Kids (and adults) with attention deficit hyperactivity disorder (ADHD) have difficulties staying on task or finishing things, and while there are other problems associated with it, these two symptoms alone can make life tough. There are facts you should know about ADHD and here are the four most disturbing.
1. ADHD Can Result from Trauma
People who have ADHD likely wonder, just what caused this? Well, a recent report suggested it could be environmental and that an ADHD diagnosis could be connected to childhood trauma.  For example, things like the death of a parent or domestic violence are termed ‘adverse childhood events (ACEs).’ The more ACEs in a child’s life, the more likely it is that child has (or will be diagnosed with) ADHD.
2. ADHD Can Cause Premature Death
Recent evidence suggests that the implications of an ADHD diagnosis can be far more serious than simply not completing tasks. In a multi-decade study following almost 2 million people, those with ADHD (about 32,000) were twice as likely to die earlier.  If that wasn’t bad enough, those deaths were often from unnatural causes—usually accidents. The risk of dying also went up based on a person’s age at diagnosis, and women and girls with ADHD were at a higher risk of early deaths than men and boys.
3. ADHD Could Be Something We Give Ourselves
There’s a lot of evidence to suggest that a major factor for ADHD could be toxin exposure. Tobacco use, especially during pregnancy, or even being around cigarette smoke, can put your child at a greater risk for ADHD. Fluoridated water could be tied to ADHD; in one study, scientists “found that states with a higher portion of artificially fluoridated water had a higher prevalence of ADHD.”  It’s even been found that pesticides have a huge impact on ADHD. 
4. ADHD is Being Treated with Dangerous Drugs and Little Else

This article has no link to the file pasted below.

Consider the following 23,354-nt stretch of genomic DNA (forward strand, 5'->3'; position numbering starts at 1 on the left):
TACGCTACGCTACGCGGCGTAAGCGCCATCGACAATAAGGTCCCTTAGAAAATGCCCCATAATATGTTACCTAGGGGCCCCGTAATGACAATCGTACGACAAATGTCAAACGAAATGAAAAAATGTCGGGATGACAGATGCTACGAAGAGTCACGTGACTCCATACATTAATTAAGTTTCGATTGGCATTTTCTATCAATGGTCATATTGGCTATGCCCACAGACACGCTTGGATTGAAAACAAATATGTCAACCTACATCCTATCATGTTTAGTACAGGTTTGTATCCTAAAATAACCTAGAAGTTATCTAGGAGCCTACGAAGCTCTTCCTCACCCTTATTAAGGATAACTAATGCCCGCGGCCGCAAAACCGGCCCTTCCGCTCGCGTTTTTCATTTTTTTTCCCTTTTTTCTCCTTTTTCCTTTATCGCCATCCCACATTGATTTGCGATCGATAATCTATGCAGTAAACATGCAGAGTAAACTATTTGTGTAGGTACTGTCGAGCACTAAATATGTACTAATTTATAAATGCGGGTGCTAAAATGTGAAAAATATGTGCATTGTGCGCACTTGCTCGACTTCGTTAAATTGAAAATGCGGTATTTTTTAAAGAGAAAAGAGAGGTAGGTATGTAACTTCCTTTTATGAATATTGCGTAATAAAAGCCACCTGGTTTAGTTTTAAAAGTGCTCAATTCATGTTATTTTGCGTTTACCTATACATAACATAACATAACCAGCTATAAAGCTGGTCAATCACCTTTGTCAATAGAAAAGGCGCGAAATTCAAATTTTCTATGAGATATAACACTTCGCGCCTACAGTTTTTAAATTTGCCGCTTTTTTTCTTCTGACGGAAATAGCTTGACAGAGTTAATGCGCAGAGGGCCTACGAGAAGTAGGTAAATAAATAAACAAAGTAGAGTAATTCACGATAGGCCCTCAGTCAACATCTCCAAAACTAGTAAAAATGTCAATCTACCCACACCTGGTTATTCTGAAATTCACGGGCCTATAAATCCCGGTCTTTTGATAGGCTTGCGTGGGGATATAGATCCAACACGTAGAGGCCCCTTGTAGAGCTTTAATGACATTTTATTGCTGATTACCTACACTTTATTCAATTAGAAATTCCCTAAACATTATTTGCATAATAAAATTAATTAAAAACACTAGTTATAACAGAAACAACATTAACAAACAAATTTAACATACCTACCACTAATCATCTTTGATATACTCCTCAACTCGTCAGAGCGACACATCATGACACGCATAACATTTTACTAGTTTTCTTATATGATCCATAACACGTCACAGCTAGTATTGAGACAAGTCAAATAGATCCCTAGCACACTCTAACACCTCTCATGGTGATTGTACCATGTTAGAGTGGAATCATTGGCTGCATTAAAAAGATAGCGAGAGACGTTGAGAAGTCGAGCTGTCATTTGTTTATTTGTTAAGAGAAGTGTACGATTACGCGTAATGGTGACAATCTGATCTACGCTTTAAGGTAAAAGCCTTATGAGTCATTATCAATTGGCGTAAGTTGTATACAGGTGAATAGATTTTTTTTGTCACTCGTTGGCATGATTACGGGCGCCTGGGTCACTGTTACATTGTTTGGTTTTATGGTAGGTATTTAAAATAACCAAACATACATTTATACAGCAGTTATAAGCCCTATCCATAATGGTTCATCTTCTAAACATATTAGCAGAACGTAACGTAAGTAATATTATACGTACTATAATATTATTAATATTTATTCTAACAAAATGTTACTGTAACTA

This is probably the worst… only about a quarter of U.S. children with ADHD are treated with behavioral therapy.  The rest rely solely on dangerous stimulants. And some think that the over reliance on drugs has less to do with medicine and more to do with big business.  Pharmaceutical companies really push these medications–often with extreme marketing tactics. This leads many to believe that when it comes to ADHD, our society is over medicated. Take into account that safety testing is pretty spotty—and, well, they could be onto something. 
One Final Thought
But with all the disturbing facts out there surrounding ADHD, keep in mind that you might not even have it. There are a lot of conditions that can mimic ADHD—thyroid disorders or certain allergies, for example. But if you are completely certain it’s ADHD, there is research out there that suggests ADHD symptoms can be avoided through exercise.  Another report suggests living at higher altitudes leads to fewer ADHD cases.  Still, many children just “outgrow” ADHD symptoms, but there are many adults that still experience difficulties. 
- American Academy of Pediatrics. Study finds ADHD and trauma often go hand in hand. ScienceDaily.
- Dalsgaard, S. et al. Mortality in children, adolescents, and adults with attention deficit hyperactivity disorder: a nationwide cohort study. The Lancet.
- Holz, N. E. et al. Effect of Prenatal Exposure to Tobacco Smoke on Inhibitory Control. JAMA Psychiatry.
- Malin, A. J. & Till, C. Exposure to fluoridated water and attention deficit hyperactivity disorder prevalence among children and adolescents in the United States: an ecological association. Environmental Health. 14 (7).
- Richardson, J. R. et al. Developmental pesticide exposure reproduces features of attention deficit hyperactivity disorder. The FASEB Journal.
- Gellad, E. F. et al. Geographic Variation in Receipt of Psychotherapy in Children Receiving Attention-Deficit/Hyperactivity Disorder Medications. JAMA Pediatrics..
- Conrad, P. & Bergey, M. R. The impending globalization of ADHD: Notes on the expansion and growth of a medicalized disorder. Social Science & Medicine.
- Bourgeois, F. T. et al. Premarket Safety and Efficacy Studies for ADHD Medications in Children. PLoS ONE. 9 (7).
- Hoza, B. et al. A Randomized Trial Examining the Effects of Aerobic Physical Activity on Attention-Deficit/Hyperactivity Disorder Symptoms in Young Children. Journal of Abnormal Child Psychology. 43 (4).
- Huber, R. S. et al. Association Between Altitude and Regional Variation of ADHD in Youth. Journal of Attention Disorders.
- Mattfeld, A. T. et al. Brain differences between persistent and remitted attention deficit hyperactivity disorder. Brain. 137.